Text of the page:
Chemical shift anisotropy (CSA) can be an important contribution to nuclear spin relaxation. This is particularly the case for 13C at high magnetic field strength. Normally, CSA is treated as an often discarded correction in NMR relaxation data analysis. Here, CSA is exploited in the 13C multiplet effect of methylene in ethanol, glycine, and synthetic peptides which have been selectively 13C-enriched in terminal and internal glycine positions. Simple inversion-recovery experiments demonstrate large differences between relaxation rates of left and right outer lines of 13C triplet NMR spectra at 90 and 150 MHz. Model analyses are performed where dipolar and dipolar-CSA relaxation mechanisms are taken into account. Both the restricted rotational diffusion model and the model-free approach are able to describe the experimental sign and amplitude of the dipolar-CSA cross correlation at some orientation of the CSA tensor with respect to the molecular frame. The popular wobbling-in-a-cone model, however, gives the opposite sign of this cross-correlation function under all conditions examined.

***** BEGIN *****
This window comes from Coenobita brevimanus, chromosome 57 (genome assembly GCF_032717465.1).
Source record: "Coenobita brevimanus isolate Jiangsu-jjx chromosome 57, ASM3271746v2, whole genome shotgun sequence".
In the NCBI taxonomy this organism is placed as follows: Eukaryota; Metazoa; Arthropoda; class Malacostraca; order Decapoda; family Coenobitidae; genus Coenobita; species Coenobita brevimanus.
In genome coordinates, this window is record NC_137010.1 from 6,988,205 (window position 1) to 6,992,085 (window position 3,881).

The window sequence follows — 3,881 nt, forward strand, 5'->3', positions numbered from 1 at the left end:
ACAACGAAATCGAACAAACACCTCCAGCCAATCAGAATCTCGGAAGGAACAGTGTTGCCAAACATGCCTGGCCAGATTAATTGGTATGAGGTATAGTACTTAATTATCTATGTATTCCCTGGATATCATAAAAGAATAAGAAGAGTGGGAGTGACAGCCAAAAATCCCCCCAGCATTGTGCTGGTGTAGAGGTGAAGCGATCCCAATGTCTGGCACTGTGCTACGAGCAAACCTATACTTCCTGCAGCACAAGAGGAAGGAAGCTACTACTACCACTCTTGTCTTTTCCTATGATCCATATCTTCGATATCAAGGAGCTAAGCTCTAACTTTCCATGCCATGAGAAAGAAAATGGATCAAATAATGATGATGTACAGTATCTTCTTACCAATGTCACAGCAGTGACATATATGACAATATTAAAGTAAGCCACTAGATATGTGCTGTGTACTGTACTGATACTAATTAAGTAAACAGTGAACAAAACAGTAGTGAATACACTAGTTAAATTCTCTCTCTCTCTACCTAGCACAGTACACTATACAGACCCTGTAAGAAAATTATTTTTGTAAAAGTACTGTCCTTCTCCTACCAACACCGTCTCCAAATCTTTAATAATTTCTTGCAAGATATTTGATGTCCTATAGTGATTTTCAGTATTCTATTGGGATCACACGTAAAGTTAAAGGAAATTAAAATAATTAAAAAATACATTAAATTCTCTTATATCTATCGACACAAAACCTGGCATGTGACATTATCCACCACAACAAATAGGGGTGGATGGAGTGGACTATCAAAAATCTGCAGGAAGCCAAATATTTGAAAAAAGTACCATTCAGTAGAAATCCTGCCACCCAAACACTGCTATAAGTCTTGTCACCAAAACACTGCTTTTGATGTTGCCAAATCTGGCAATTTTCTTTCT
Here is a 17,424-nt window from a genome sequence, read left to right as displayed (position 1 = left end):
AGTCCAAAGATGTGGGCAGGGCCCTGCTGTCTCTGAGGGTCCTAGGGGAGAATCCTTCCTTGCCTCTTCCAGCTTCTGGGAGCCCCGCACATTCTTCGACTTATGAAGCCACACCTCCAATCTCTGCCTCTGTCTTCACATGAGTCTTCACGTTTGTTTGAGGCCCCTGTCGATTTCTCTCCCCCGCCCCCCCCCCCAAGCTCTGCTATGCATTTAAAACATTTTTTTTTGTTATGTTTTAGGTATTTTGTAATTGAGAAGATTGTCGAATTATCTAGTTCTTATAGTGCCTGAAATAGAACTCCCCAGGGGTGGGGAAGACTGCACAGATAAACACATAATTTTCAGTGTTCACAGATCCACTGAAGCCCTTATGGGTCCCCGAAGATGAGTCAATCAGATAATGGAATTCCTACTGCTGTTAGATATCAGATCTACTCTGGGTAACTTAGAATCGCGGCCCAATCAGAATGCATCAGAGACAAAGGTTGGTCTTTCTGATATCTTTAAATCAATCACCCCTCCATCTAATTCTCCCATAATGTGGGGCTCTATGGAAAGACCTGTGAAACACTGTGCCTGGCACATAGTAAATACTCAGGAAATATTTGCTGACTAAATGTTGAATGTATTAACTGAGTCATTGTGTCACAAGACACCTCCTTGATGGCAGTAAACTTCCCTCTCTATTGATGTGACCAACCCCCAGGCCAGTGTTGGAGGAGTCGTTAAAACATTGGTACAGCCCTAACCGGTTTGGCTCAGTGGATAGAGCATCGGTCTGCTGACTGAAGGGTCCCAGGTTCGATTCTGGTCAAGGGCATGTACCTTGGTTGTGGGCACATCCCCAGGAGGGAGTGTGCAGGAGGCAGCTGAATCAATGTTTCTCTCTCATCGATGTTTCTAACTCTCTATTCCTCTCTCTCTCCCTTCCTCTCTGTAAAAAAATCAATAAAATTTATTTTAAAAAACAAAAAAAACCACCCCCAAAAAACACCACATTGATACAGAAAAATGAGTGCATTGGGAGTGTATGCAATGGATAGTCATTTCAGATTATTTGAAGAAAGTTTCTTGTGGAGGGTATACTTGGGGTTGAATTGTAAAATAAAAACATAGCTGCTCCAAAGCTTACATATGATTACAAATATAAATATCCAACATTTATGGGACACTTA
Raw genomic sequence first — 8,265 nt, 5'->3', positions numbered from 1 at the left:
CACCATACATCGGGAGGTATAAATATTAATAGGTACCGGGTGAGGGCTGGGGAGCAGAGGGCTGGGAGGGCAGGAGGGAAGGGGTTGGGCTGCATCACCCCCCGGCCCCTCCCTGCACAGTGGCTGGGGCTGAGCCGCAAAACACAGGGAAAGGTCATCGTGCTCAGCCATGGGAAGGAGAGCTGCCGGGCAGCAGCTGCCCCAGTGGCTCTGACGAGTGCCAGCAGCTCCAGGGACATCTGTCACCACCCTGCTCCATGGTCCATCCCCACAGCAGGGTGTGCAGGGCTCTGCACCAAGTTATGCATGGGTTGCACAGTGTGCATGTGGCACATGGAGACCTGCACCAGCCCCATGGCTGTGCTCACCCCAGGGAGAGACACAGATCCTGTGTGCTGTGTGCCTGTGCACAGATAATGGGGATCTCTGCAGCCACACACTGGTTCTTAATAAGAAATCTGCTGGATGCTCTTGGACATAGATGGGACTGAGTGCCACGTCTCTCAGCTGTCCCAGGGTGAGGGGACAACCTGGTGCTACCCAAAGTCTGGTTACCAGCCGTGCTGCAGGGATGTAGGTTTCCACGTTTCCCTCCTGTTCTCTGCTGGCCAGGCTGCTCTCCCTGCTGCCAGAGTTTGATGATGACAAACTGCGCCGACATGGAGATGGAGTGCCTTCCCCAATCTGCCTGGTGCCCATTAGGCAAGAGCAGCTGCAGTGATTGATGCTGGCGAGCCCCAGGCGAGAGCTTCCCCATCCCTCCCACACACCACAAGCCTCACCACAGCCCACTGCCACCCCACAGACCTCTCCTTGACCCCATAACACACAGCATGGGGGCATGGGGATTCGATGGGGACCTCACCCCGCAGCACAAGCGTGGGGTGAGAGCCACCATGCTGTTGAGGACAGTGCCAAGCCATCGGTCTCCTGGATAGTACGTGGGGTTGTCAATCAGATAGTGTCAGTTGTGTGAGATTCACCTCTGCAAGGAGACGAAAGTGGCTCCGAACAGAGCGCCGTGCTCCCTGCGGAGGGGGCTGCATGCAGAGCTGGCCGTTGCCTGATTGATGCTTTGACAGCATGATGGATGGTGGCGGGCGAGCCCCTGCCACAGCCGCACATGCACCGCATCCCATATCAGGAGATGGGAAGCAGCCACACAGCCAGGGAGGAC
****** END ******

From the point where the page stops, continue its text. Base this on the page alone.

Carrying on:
Bibliographical noteFunding Information:
This work was supported by National Research Council/National Science Foundation International (USSR) Project Development Grant to KHM and benefitted from NMR facilities made available through Grant RR-04040 from the National Institutes of Health. We are indebted to Dr. M. Kloczewiak for the peptide synthesis, and Dr, N. Janes for the time at Bruker AM-360 spectrometer.